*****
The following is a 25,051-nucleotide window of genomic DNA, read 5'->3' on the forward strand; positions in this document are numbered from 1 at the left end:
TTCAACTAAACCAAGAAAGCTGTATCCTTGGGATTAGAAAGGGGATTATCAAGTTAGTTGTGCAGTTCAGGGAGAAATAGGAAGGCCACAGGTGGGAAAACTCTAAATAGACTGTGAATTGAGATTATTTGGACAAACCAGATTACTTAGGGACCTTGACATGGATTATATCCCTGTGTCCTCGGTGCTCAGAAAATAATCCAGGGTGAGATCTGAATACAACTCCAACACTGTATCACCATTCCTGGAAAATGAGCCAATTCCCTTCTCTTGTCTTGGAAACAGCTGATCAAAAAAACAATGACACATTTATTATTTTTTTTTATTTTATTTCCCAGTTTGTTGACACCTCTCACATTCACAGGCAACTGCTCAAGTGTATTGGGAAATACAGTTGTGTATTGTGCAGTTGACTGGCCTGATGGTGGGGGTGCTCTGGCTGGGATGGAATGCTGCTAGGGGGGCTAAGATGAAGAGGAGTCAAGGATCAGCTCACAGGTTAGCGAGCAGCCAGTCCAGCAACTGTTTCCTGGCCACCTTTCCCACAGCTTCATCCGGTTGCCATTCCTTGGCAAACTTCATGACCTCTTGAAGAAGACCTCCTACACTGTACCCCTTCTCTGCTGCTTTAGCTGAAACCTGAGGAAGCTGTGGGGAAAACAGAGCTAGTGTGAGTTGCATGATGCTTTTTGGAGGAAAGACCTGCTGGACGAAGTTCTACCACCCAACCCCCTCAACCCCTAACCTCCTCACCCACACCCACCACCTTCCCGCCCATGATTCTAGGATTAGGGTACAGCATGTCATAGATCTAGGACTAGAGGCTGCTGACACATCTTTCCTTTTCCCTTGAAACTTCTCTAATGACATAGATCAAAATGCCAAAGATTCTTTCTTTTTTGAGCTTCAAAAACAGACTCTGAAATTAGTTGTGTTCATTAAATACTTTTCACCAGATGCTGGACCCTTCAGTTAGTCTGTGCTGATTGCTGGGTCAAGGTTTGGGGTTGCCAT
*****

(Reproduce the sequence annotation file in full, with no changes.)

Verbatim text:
The following is a 25,051-nucleotide window of genomic DNA, read 5'->3' on the forward strand; positions in this document are numbered from 1 at the left end:
TTCAACTAAACCAAGAAAGCTGTATCCTTGGGATTAGAAAGGGGATTATCAAGTTAGTTGTGCAGTTCAGGGAGAAATAGGAAGGCCACAGGTGGGAAAACTCTAAATAGACTGTGAATTGAGATTATTTGGACAAACCAGATTACTTAGGGACCTTGACATGGATTATATCCCTGTGTCCTCGGTGCTCAGAAAATAATCCAGGGTGAGATCTGAATACAACTCCAACACTGTATCACCATTCCTGGAAAATGAGCCAATTCCCTTCTCTTGTCTTGGAAACAGCTGATCAAAAAAACAATGACACATTTATTATTTTTTTTTATTTTATTTCCCAGTTTGTTGACACCTCTCACATTCACAGGCAACTGCTCAAGTGTATTGGGAAATACAGTTGTGTATTGTGCAGTTGACTGGCCTGATGGTGGGGGTGCTCTGGCTGGGATGGAATGCTGCTAGGGGGGCTAAGATGAAGAGGAGTCAAGGATCAGCTCACAGGTTAGCGAGCAGCCAGTCCAGCAACTGTTTCCTGGCCACCTTTCCCACAGCTTCATCCGGTTGCCATTCCTTGGCAAACTTCATGACCTCTTGAAGAAGACCTCCTACACTGTACCCCTTCTCTGCTGCTTTAGCTGAAACCTGAGGAAGCTGTGGGGAAAACAGAGCTAGTGTGAGTTGCATGATGCTTTTTGGAGGAAAGACCTGCTGGACGAAGTTCTACCACCCAACCCCCTCAACCCCTAACCTCCTCACCCACACCCACCACCTTCCCGCCCATGATTCTAGGATTAGGGTACAGCATGTCATAGATCTAGGACTAGAGGCTGCTGACACATCTTTCCTTTTCCCTTGAAACTTCTCTAATGACATAGATCAAAATGCCAAAGATTCTTTCTTTTTTGAGCTTCAAAAACAGACTCTGAAATTAGTTGTGTTCATTAAATACTTTTCACCAGATGCTGGACCCTTCAGTTAGTCTGTGCTGATTGCTGGGTCAAGGTTTGGGGTTGCCAT